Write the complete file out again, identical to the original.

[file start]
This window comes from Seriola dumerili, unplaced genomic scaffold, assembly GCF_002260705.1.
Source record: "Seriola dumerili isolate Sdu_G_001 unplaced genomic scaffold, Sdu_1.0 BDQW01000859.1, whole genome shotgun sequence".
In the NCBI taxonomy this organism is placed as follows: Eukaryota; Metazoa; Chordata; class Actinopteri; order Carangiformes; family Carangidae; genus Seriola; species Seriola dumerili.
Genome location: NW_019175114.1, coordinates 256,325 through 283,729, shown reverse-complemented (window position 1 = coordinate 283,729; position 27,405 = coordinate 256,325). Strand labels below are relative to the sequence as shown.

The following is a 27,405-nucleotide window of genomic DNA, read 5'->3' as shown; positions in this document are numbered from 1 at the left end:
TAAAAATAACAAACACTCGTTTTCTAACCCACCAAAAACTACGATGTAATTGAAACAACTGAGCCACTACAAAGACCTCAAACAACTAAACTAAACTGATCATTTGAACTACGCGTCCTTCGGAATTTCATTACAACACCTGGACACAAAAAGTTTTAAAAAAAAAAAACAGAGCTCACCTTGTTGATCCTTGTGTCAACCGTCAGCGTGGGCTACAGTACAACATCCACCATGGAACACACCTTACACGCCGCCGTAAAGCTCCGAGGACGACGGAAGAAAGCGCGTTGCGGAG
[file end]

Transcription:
This window comes from Seriola dumerili, unplaced genomic scaffold, assembly GCF_002260705.1.
Source record: "Seriola dumerili isolate Sdu_G_001 unplaced genomic scaffold, Sdu_1.0 BDQW01000859.1, whole genome shotgun sequence".
In the NCBI taxonomy this organism is placed as follows: Eukaryota; Metazoa; Chordata; class Actinopteri; order Carangiformes; family Carangidae; genus Seriola; species Seriola dumerili.
Genome location: NW_019175114.1, coordinates 256,325 through 283,729, shown reverse-complemented (window position 1 = coordinate 283,729; position 27,405 = coordinate 256,325). Strand labels below are relative to the sequence as shown.

The following is a 27,405-nucleotide window of genomic DNA, read 5'->3' as shown; positions in this document are numbered from 1 at the left end:
TAAAAATAACAAACACTCGTTTTCTAACCCACCAAAAACTACGATGTAATTGAAACAACTGAGCCACTACAAAGACCTCAAACAACTAAACTAAACTGATCATTTGAACTACGCGTCCTTCGGAATTTCATTACAACACCTGGACACAAAAAGTTTTAAAAAAAAAAAACAGAGCTCACCTTGTTGATCCTTGTGTCAACCGTCAGCGTGGGCTACAGTACAACATCCACCATGGAACACACCTTACACGCCGCCGTAAAGCTCCGAGGACGACGGAAGAAAGCGCGTTGCGGAG